Wallace said that it is encouraging that the Scottish government is looking at how to use powers under existing climate change laws to require large and publicly-owned buildings to be connected to heat networks. He said that these "anchor loads" are likely to be essential to get broader heat networks off the ground. He also welcomed plans to require new buildings being constructed from 2024 onwards to connect to existing heat networks, when they are located within a 'heat network zone'.

"This would build on existing requirements for new builds to have zero emissions heating systems installed from 2024 and could serve as a catalyst for the growth of heat networks, particularly when viewed alongside the other plans outlined for a new network investment prospectus to be developed to 'identify key strategic opportunities for heat network development' and guide investment decisions and local heat and energy efficiency strategies (LHEES)," he said.

The Scottish government has estimated that it will likely cost in excess of £33 billion to meet the 2045 target. It said this cost "cannot be borne by the public sector alone", however.

Chang Jeremy

Jeremy Chang

Partner

The investor community will be interested to learn more about the successor programme to the LCITP. It will perhaps not be a surprise if the new programme bears similarities in scope and focus as the green heat network fund that has been proposed by the Department of Business, Energy and Industrial Strategy at Westminster

To encourage private sector investment, the Scottish government outlined plans to develop a successor to the low carbon infrastructure transition programme (LCITP) to support targeted investment in renewable heat projects. It also plans to establish a new green heat finance taskforce "to identify innovative solutions to maximise private sector investment, and find new ways to help individuals and organisations spread the upfront cost of investing in making their properties warmer, greener and more efficient".

Chang said: "The investor community will be interested to learn more about the successor programme to the LCITP. It will perhaps not be a surprise if the new programme bears similarities in scope and focus as the green heat network fund that has been proposed by the Department of Business, Energy and Industrial Strategy at Westminster, which was consulted on in December last year. It will be important to take on board the lessons learned from the LCITP and HNIP (heat networks investment project) programmes to ensure that as wide a scope of heat network structures are eligible for support as possible."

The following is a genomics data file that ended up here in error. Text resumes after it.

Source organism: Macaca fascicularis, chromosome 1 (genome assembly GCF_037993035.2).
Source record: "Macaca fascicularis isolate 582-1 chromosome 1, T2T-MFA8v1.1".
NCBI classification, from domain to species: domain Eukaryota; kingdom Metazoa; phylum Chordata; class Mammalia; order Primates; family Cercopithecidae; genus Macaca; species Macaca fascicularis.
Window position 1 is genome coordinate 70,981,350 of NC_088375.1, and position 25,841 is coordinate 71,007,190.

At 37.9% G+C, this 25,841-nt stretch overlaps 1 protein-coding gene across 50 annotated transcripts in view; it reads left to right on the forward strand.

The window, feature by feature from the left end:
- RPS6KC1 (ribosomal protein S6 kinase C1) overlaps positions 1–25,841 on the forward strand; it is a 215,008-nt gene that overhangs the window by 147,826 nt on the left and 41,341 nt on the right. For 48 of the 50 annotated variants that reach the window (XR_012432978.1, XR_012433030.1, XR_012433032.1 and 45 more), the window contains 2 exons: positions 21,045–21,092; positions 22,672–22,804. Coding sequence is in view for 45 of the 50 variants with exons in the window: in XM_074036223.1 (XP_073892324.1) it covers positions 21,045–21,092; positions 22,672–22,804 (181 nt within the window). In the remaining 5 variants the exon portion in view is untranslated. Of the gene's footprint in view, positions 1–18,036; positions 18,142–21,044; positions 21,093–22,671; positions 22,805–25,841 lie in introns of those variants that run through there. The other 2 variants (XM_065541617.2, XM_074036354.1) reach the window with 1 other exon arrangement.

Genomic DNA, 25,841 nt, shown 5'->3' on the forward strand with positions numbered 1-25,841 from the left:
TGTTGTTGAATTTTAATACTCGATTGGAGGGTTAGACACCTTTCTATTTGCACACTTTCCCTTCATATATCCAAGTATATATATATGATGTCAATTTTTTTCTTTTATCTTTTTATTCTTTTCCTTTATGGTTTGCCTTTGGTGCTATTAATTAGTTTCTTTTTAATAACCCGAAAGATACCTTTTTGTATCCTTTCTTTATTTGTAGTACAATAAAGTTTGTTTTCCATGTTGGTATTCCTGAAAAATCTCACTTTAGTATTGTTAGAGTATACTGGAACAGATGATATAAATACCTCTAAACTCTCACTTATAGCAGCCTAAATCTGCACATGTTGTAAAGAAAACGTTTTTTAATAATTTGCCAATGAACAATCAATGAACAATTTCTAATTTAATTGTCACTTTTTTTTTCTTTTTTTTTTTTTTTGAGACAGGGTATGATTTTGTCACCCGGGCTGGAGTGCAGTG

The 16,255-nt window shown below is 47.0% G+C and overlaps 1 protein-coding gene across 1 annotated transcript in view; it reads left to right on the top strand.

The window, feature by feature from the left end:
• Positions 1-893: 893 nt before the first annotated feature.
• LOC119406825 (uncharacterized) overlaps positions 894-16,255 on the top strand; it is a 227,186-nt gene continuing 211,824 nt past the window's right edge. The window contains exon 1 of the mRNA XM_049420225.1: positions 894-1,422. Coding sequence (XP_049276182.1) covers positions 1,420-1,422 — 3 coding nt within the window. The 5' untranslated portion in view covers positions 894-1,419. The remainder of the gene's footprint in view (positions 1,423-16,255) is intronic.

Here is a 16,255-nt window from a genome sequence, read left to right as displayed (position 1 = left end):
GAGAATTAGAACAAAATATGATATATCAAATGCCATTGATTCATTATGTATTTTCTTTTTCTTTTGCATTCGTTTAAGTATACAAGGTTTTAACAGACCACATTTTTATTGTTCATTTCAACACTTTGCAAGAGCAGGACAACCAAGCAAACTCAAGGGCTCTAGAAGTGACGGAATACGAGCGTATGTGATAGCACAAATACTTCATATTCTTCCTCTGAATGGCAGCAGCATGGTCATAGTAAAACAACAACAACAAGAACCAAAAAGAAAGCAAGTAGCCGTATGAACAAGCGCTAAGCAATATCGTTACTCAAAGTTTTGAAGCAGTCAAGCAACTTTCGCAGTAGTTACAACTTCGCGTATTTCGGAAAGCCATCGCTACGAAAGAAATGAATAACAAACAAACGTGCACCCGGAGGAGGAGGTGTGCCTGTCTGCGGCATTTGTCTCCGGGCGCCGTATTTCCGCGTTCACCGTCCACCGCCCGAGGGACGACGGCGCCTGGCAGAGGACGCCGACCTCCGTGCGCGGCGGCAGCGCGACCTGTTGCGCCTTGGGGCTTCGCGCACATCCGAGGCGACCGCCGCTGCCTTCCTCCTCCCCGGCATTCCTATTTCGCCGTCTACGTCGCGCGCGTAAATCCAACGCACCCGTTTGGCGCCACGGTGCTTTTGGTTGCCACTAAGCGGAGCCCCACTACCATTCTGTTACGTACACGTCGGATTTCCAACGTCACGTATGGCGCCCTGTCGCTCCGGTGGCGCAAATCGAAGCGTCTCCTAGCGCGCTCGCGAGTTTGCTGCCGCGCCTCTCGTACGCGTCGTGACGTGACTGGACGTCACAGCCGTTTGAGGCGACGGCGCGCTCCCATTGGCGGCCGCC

Almost £1.6 billion of public funds is to be made available to heat and energy efficiency projects across Scotland over the course of the next Scottish Parliament. The Scottish parliamentary elections are scheduled to take place in May this year. This funding, the Scottish government said, will provide "a much-needed stimulus to the heat and energy efficiency sector, and contributing toward a longer-term green recovery".

The draft new strategy makes provision for a range of technologies to be deployed to deliver the 2045 zero emissions heating target.

It said: "The key low and zero emissions heating solutions available today are heat pumps and heat networks, and early progress must be made – deploying them in buildings for which they are the right long-term solution. Longer term, hydrogen may have an important role to play and our hydrogen policy statement and hydrogen assessment, published in December, set out our ambitions in hydrogen deployment in Scotland… We commit to keep the option of hydrogen open where it represents a potential cost-effective solution, whilst also making progress with technologies that are ready to deploy in the near term."

Paul Wheelhouse, Scottish minister for energy, and Kevin Stewart, Scottish housing minister, said in a joint statement: "There is a tension between our climate objectives and our commitment to ending fuel poverty, as many zero emissions heating systems are more costly to install and can be more expensive to run than high emissions alternatives. We are clear that this must be overcome and remain steadfast in our commitment to supporting those least able to pay in this transition, and in protecting those who are most vulnerable to any increase in costs."